It’s been a while since we loaded up the playlist with new selections, and there have been a ton of superb new songs released over the last few weeks. This results in a massive update of some excellent new tracks that deserve to be on your radar, so look alive.
It wasn’t just the arrangement, the cool special guests, the poignant setting, and the timing of it all, it’s how it all conspired to create a special moment and a rather spectacular performance that in the throes of the otherwise mediocre ACM Awards really shined out as something sincere.
It’s country. It’s traditional. But it’s also not so stuffy and dated that the masses would writhe at the sound of it like so many traditional country fans do when they get a whiff of today’s mainstream country radio, or today’s radio listeners do when they hear Hank.
Welcome ladies and gentlemen to the 2021 ACM Awards LIVE blog, where for the next three hours (gulp), we will follow along in real time, razzing rich and famous people for the way their dressed, praising the few real country music personalities that they actually let on the show.
Many know the “perfect Country & Western song” is “You Never Even Called Me By My Name” performed by David Allan Coe, and written by Steve Goodman. Or at least, that’s how David Allan Coe and Steve Goodman presented it. But what many don’t know is that John Prine was a co-writer of the song.
Welcome ladies and gentlemen to the inaugural episode of Country History X. We start by telling the crazy story of how a box of unheard and currently-unpublished George Jones reel-to-reel master tapes ended up being used as the bond collateral for two international drug smugglers.
Unfortunately, the COVID-19 pandemic will not have a hard and fast end date. It’s not just the risk to the public, but the potential concern for a public relations issue surrounding the polarizing subject of COVID-19 that has the prospects for live music later in 2021 still looking like a mixed bag.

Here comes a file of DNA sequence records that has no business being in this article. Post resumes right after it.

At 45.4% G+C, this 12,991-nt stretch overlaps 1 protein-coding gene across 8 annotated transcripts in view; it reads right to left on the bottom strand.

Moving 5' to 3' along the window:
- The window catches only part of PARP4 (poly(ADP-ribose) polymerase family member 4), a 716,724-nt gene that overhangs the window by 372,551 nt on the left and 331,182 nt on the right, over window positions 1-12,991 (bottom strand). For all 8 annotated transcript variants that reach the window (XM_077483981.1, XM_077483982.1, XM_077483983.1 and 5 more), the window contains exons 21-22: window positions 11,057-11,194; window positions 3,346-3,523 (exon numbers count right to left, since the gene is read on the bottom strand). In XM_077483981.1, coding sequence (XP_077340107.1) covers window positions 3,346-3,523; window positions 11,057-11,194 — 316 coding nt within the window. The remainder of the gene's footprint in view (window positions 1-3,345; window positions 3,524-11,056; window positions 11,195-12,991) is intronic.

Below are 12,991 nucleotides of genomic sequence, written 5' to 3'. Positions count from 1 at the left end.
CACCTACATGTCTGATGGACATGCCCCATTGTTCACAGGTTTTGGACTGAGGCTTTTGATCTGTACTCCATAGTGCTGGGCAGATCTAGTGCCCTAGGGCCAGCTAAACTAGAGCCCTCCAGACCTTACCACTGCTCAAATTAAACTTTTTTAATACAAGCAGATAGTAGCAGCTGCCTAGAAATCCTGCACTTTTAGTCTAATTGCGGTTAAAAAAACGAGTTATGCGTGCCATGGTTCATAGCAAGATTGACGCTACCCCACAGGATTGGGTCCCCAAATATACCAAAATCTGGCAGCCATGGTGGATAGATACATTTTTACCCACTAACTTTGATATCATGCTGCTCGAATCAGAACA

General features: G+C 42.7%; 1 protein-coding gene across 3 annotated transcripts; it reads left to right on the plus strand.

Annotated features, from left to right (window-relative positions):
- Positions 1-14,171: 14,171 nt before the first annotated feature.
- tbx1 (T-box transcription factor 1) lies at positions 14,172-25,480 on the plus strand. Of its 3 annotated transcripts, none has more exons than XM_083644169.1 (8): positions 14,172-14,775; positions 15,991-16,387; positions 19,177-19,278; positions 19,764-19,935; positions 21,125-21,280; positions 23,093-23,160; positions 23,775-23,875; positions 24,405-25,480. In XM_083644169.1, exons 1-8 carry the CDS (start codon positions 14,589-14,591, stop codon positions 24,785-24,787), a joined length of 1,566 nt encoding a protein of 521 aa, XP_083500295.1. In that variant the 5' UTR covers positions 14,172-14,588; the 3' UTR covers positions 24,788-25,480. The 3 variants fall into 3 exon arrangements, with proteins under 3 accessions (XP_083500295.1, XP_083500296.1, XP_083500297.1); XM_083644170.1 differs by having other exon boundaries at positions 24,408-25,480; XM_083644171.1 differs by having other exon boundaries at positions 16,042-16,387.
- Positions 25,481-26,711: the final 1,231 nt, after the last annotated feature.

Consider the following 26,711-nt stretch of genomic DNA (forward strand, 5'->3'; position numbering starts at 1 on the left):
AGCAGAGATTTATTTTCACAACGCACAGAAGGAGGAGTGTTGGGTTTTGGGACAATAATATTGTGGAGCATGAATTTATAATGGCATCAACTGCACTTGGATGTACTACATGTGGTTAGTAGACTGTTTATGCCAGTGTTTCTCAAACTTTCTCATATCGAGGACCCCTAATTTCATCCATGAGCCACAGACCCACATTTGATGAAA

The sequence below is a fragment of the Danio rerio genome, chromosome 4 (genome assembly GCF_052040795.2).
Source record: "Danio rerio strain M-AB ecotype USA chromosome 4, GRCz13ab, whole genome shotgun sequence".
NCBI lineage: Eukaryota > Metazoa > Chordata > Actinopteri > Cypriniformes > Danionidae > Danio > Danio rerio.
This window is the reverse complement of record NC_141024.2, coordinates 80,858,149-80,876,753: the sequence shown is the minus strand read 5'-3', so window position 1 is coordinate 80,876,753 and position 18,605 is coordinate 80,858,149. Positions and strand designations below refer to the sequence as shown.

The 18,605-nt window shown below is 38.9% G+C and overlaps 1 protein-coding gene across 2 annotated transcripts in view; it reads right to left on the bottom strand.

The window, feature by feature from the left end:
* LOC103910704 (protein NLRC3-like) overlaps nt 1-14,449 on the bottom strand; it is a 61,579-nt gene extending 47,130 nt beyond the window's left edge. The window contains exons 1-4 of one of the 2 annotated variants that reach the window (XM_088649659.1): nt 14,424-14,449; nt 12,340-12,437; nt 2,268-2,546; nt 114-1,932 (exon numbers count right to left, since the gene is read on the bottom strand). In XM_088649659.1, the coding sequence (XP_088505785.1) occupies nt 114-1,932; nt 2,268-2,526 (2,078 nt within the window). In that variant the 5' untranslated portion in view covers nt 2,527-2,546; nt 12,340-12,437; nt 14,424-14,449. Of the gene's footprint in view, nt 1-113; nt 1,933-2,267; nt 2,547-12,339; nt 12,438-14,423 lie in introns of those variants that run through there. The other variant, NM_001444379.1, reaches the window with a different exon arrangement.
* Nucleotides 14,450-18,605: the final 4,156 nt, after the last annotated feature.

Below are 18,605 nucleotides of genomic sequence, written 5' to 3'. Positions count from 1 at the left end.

Put Rusty Young right up there with the greatest West Coast twangers who instilled an appreciation for country sounds in a generation of psychedelic rockers, and proved beyond a shadow of a doubt that country music could be cool. He was a pioneer of country rock.
Now let’s not get too ahead of ourselves here. But if you know anything about Alan Jackson and awards shows, you know he’s the ultimate wild card. He’s got no truck or patience for your pedantics, and dog and pony awards show nonsense.
Over the last couple of weeks there’s been a big fight in Nashville over the fate of the iconic venue called the Exit/In. Opened in 1971, and named for the fact that the entrance was in the back, it’s one of those venues that’s housed so many memories and iconic moments.
To be country again, you had to have been country in the first place, at least at some point. And country is as country does. You want to be country? Then be country. Don’t tell us about being country. Chances are if you’re telling us how country you are, it’s because it’s not self-evident you’re country.
Country History X is the history of country music, told one story at a time. Instead of starting at the very beginning of the genre, or zeroing in on an artist or an era, Country History X will be a series of calorie-rich podcasts that select out super-compelling stories.
It’s not often you see an album dart dramatically up in the charts some five months after it’s been released, but such is the case for the second installment of Sturgill Simpson’s foray into bluegrass, ‘Cuttin Grass Vol. 2 – The Cowboy Arms Sessions’ originally released on December 11th, 2020